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Collaboration and the Ballbuster

On the 29 October, a senior exec at Apple – Scott Forstall – leaves. Official line: “change to increase collaboration across hardware, software and services”. Media reports ascribe the departure to the failed attempt at replacing Google Maps in iOS and the significant rifts he was rumoured to have generated with other senior members of the team.

“Software engineers and designers who worked for Forstall were loyal to him and ranked among the hardest working at the company, the people said. Yet his management style also led a several senior executives to leave Apple because they found working with Forstall difficult, several former Apple employees said. The mapping missteps were a final straw, people said.”
(Bloomberg, 30 Oct)

On the 13 November, a senior exec at Windows – Steve Sinofsky – leaves. Media reports infer, contrary to the official memos, that the departure was prompted by the divisive power politics being played between Sinofsky’s Windows team and the rest of the Company.

“Behind the scenes, Sinofsky also achieved what few could do at Microsoft: he changed the culture. He introduced triads, cells each comprising a developer, a tester and a programme manager to speed up development and tighten coding. The triad model stripped out middle management and was so successful it’s been rolled into the Server and Tools division and his old home of Office.” (The Register, 13 November)

“Sinofsky, a 23-year Microsoft veteran, built up a walled empire around his Windows unit. His hard-charging but methodical style, which took on the name “Sinofskyization,” alienated other groups in the company, especially the Office unit, the other financial pillar of Microsoft’s success. “Steven is a brilliant guy who made tremendous contributions to Microsoft,” said Silverberg. “But he was also a polarizing guy and the antibodies ultimately caught up with him.” The decision not to share the latest internal test versions of Windows 8 and keep the Surface tablet a secret until just before its announcement especially upset the Office group, which insiders say accounts for the lack of a fully featured Office suite on the Surface RT tablet. “All good leaders create friction, but my guess is the cost of doing business with Sinofsky ended up outweighing the benefits,” said a former Microsoft staffer who saw Sinofsky operate at close quarters.(South China Morning Post, 16 November)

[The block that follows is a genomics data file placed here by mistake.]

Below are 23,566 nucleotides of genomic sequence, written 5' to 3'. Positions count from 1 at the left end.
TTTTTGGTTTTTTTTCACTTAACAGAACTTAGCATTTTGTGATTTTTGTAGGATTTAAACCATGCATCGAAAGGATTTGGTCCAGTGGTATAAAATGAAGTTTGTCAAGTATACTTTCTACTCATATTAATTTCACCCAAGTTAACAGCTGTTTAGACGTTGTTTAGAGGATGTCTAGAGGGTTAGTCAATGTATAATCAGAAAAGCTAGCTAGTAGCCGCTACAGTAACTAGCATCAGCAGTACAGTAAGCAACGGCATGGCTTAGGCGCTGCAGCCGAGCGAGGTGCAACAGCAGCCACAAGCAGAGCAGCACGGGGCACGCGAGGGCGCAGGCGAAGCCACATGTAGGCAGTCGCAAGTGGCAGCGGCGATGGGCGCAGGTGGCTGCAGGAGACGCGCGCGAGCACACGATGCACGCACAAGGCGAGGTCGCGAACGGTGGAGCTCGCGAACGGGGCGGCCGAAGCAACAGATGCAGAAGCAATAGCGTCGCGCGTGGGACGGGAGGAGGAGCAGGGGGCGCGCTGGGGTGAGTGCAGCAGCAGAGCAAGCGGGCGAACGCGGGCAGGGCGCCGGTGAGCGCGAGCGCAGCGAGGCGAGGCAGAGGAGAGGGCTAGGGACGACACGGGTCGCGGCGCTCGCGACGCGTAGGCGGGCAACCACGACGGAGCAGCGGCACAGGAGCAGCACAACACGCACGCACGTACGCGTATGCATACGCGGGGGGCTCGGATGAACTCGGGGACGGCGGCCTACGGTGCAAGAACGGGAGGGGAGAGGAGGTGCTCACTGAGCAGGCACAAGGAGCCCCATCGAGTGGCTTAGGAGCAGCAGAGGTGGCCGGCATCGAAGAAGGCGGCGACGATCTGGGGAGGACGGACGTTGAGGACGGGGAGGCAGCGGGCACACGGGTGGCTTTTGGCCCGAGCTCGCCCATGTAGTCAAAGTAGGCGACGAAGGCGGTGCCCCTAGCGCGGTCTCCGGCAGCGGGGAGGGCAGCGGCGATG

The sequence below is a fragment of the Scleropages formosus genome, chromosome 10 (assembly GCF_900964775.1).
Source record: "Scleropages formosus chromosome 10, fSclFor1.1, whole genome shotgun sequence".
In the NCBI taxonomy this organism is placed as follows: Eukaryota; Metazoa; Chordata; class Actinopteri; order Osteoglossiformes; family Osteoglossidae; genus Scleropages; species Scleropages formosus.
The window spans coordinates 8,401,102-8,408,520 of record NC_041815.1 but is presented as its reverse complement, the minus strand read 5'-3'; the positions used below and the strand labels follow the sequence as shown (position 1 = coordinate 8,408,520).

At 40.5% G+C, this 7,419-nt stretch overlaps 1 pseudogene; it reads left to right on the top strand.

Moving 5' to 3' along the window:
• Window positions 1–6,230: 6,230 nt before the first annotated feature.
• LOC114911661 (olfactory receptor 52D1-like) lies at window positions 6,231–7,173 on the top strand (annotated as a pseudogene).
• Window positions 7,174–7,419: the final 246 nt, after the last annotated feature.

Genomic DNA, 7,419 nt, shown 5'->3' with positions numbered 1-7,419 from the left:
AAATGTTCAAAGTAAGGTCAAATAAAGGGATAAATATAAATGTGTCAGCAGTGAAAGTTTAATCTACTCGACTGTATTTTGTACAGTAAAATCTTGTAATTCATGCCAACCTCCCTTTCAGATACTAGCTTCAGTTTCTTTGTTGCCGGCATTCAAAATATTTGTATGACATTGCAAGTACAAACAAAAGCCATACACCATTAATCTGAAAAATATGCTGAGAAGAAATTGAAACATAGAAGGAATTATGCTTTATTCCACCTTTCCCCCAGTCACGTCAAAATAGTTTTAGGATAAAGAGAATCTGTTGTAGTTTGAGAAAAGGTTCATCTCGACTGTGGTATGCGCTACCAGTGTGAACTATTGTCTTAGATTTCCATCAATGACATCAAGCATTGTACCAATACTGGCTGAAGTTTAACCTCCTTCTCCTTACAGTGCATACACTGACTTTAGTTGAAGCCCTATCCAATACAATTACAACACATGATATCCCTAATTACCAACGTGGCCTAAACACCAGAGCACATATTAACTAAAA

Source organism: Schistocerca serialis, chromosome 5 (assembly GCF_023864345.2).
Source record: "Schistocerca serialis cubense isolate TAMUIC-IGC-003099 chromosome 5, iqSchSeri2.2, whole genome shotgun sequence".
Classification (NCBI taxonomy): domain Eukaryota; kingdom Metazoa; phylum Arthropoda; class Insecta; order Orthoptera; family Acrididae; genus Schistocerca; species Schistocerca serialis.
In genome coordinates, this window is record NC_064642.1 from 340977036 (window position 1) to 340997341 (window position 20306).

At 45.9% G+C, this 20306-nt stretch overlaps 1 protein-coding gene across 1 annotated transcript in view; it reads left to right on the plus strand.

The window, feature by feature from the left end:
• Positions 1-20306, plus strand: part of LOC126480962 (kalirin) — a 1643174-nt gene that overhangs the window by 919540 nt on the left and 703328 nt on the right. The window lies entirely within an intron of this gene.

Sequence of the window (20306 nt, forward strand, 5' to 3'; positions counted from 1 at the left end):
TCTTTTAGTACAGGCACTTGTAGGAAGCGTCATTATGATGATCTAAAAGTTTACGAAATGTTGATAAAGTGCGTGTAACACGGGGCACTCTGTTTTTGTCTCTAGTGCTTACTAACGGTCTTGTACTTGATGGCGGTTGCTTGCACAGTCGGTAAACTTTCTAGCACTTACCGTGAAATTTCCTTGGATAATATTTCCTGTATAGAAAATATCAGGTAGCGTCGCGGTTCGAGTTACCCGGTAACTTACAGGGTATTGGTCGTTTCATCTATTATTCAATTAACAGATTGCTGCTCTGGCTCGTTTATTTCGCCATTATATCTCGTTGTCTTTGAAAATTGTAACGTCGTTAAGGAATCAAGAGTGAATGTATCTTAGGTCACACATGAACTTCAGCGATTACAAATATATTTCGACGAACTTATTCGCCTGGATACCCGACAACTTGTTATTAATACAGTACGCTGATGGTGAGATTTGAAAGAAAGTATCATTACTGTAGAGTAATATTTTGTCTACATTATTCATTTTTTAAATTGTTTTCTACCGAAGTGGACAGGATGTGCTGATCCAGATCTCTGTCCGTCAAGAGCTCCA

This double tap is seen by many as a big shift in the workplace. Or is it evidence of a sea-change that’s been brewing for a while?

Today, the message is out: teamwork and collaboration in cross functional teams is more important than individual power players pushing too hard to get what they want at the expense of the greater organisation. Hard-driving, ball-busting, progress-at-any-cost style of management is clearly no longer seen as appropriate. I grew up thinking that was an important part of being a senior manager which was pretty demoralising if that wasn’t one’s natural style.

Perhaps what we see here is a combination of factors at play?

  • The economics of collaboration and teamwork is more profitable in environments that demand creativity from their staff, and staff demand purpose, operational clarity and a voice in return.
  • The rise of social media and a culture of growing transparency is shining a bright light on management practices where internal politicians can no longer rely on misinformation and secrecy to build power bases within organisations.
  • More successful leaders – men and women – in highly nuanced, global leadership positions is highlighting the importance of emotional intelligence in top jobs.

I remember reading an article about the acclaimed film director Oliver Stone in which it described how he used to deliberately manufacture tense, conflicted situations on a film set. The effect of which was to make his actors uncomfortable and on edge. This creative dissonance would result in very authentic performances. Oliver Stone isn’t the first or last to use conflict to break out of a mediocre performance.

So, what’s to become of the prickly, demanding senior exec in the corner office? Is shouting the loudest still an appropriate motivational tool? Perhaps this recent reshuffling just draws attention to the fine line between challenging a dynamic, high-performance team to do better and simply being hard to work with.

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